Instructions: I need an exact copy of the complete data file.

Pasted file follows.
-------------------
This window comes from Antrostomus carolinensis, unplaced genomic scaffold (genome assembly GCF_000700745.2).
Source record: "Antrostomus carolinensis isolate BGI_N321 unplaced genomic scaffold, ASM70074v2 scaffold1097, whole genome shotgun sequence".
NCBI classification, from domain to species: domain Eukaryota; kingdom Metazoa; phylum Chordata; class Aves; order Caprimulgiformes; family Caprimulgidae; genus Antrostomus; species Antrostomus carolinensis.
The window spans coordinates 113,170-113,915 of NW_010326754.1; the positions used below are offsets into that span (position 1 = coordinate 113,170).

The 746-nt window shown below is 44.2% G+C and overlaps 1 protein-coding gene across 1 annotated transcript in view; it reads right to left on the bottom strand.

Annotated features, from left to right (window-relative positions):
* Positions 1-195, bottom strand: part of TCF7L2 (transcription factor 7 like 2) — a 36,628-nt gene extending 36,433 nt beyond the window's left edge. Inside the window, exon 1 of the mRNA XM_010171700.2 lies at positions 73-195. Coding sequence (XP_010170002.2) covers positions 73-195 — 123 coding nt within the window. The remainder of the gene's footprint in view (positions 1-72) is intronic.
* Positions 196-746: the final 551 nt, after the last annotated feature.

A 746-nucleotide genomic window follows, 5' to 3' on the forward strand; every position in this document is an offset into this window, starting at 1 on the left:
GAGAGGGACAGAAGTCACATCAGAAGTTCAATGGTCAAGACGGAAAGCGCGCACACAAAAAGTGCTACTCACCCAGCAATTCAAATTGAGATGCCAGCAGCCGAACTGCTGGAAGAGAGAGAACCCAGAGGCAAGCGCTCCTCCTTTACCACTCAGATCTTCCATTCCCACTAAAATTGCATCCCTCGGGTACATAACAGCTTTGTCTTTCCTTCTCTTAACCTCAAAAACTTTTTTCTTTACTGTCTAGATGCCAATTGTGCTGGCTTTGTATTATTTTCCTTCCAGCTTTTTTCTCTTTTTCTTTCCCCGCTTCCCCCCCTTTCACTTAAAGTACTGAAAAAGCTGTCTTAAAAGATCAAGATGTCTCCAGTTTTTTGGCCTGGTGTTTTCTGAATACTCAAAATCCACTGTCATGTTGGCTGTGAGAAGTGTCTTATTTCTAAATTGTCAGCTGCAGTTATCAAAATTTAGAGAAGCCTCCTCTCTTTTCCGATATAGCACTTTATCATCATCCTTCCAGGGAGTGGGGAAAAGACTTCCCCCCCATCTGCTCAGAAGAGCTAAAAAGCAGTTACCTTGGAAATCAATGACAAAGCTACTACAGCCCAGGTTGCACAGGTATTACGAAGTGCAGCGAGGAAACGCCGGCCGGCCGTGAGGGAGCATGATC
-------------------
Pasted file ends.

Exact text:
This window comes from Antrostomus carolinensis, unplaced genomic scaffold (genome assembly GCF_000700745.2).
Source record: "Antrostomus carolinensis isolate BGI_N321 unplaced genomic scaffold, ASM70074v2 scaffold1097, whole genome shotgun sequence".
NCBI classification, from domain to species: domain Eukaryota; kingdom Metazoa; phylum Chordata; class Aves; order Caprimulgiformes; family Caprimulgidae; genus Antrostomus; species Antrostomus carolinensis.
The window spans coordinates 113,170-113,915 of NW_010326754.1; the positions used below are offsets into that span (position 1 = coordinate 113,170).

The 746-nt window shown below is 44.2% G+C and overlaps 1 protein-coding gene across 1 annotated transcript in view; it reads right to left on the bottom strand.

Annotated features, from left to right (window-relative positions):
* Positions 1-195, bottom strand: part of TCF7L2 (transcription factor 7 like 2) — a 36,628-nt gene extending 36,433 nt beyond the window's left edge. Inside the window, exon 1 of the mRNA XM_010171700.2 lies at positions 73-195. Coding sequence (XP_010170002.2) covers positions 73-195 — 123 coding nt within the window. The remainder of the gene's footprint in view (positions 1-72) is intronic.
* Positions 196-746: the final 551 nt, after the last annotated feature.

A 746-nucleotide genomic window follows, 5' to 3' on the forward strand; every position in this document is an offset into this window, starting at 1 on the left:
GAGAGGGACAGAAGTCACATCAGAAGTTCAATGGTCAAGACGGAAAGCGCGCACACAAAAAGTGCTACTCACCCAGCAATTCAAATTGAGATGCCAGCAGCCGAACTGCTGGAAGAGAGAGAACCCAGAGGCAAGCGCTCCTCCTTTACCACTCAGATCTTCCATTCCCACTAAAATTGCATCCCTCGGGTACATAACAGCTTTGTCTTTCCTTCTCTTAACCTCAAAAACTTTTTTCTTTACTGTCTAGATGCCAATTGTGCTGGCTTTGTATTATTTTCCTTCCAGCTTTTTTCTCTTTTTCTTTCCCCGCTTCCCCCCCTTTCACTTAAAGTACTGAAAAAGCTGTCTTAAAAGATCAAGATGTCTCCAGTTTTTTGGCCTGGTGTTTTCTGAATACTCAAAATCCACTGTCATGTTGGCTGTGAGAAGTGTCTTATTTCTAAATTGTCAGCTGCAGTTATCAAAATTTAGAGAAGCCTCCTCTCTTTTCCGATATAGCACTTTATCATCATCCTTCCAGGGAGTGGGGAAAAGACTTCCCCCCCATCTGCTCAGAAGAGCTAAAAAGCAGTTACCTTGGAAATCAATGACAAAGCTACTACAGCCCAGGTTGCACAGGTATTACGAAGTGCAGCGAGGAAACGCCGGCCGGCCGTGAGGGAGCATGATC